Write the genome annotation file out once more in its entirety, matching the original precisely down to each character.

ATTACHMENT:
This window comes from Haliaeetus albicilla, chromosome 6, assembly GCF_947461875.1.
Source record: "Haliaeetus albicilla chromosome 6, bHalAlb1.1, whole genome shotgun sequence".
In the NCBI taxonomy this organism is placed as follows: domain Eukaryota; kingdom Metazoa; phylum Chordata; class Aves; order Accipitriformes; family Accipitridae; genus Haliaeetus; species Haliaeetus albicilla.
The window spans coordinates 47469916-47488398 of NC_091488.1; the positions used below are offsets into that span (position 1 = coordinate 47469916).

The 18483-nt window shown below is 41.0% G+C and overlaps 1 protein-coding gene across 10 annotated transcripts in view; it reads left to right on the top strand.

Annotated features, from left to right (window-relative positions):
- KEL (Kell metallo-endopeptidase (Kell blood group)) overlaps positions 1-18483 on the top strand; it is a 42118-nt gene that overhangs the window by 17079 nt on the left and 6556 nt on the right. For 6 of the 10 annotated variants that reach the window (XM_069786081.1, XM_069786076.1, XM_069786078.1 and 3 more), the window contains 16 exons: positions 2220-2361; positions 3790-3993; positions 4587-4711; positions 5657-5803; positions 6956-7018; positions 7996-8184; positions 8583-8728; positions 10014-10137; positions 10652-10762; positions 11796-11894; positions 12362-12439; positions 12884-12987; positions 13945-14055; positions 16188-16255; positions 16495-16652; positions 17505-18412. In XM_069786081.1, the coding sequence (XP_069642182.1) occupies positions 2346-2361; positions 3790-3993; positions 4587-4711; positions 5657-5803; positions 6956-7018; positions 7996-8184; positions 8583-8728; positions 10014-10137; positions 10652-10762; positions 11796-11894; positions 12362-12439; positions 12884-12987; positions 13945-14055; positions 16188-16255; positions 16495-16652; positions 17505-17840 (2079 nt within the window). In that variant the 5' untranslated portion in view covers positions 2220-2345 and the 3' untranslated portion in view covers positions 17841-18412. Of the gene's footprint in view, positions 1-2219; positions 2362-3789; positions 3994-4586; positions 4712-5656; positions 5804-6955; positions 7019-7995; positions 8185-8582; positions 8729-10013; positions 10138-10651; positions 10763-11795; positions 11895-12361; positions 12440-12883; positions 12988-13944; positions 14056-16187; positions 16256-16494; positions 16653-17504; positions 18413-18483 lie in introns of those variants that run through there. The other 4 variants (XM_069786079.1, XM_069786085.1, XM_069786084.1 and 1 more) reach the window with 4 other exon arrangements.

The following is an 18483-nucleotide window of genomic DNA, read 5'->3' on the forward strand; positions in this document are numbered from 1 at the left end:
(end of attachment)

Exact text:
This window comes from Haliaeetus albicilla, chromosome 6, assembly GCF_947461875.1.
Source record: "Haliaeetus albicilla chromosome 6, bHalAlb1.1, whole genome shotgun sequence".
In the NCBI taxonomy this organism is placed as follows: domain Eukaryota; kingdom Metazoa; phylum Chordata; class Aves; order Accipitriformes; family Accipitridae; genus Haliaeetus; species Haliaeetus albicilla.
The window spans coordinates 47469916-47488398 of NC_091488.1; the positions used below are offsets into that span (position 1 = coordinate 47469916).

The 18483-nt window shown below is 41.0% G+C and overlaps 1 protein-coding gene across 10 annotated transcripts in view; it reads left to right on the top strand.

Annotated features, from left to right (window-relative positions):
- KEL (Kell metallo-endopeptidase (Kell blood group)) overlaps positions 1-18483 on the top strand; it is a 42118-nt gene that overhangs the window by 17079 nt on the left and 6556 nt on the right. For 6 of the 10 annotated variants that reach the window (XM_069786081.1, XM_069786076.1, XM_069786078.1 and 3 more), the window contains 16 exons: positions 2220-2361; positions 3790-3993; positions 4587-4711; positions 5657-5803; positions 6956-7018; positions 7996-8184; positions 8583-8728; positions 10014-10137; positions 10652-10762; positions 11796-11894; positions 12362-12439; positions 12884-12987; positions 13945-14055; positions 16188-16255; positions 16495-16652; positions 17505-18412. In XM_069786081.1, the coding sequence (XP_069642182.1) occupies positions 2346-2361; positions 3790-3993; positions 4587-4711; positions 5657-5803; positions 6956-7018; positions 7996-8184; positions 8583-8728; positions 10014-10137; positions 10652-10762; positions 11796-11894; positions 12362-12439; positions 12884-12987; positions 13945-14055; positions 16188-16255; positions 16495-16652; positions 17505-17840 (2079 nt within the window). In that variant the 5' untranslated portion in view covers positions 2220-2345 and the 3' untranslated portion in view covers positions 17841-18412. Of the gene's footprint in view, positions 1-2219; positions 2362-3789; positions 3994-4586; positions 4712-5656; positions 5804-6955; positions 7019-7995; positions 8185-8582; positions 8729-10013; positions 10138-10651; positions 10763-11795; positions 11895-12361; positions 12440-12883; positions 12988-13944; positions 14056-16187; positions 16256-16494; positions 16653-17504; positions 18413-18483 lie in introns of those variants that run through there. The other 4 variants (XM_069786079.1, XM_069786085.1, XM_069786084.1 and 1 more) reach the window with 4 other exon arrangements.

The following is an 18483-nucleotide window of genomic DNA, read 5'->3' on the forward strand; positions in this document are numbered from 1 at the left end: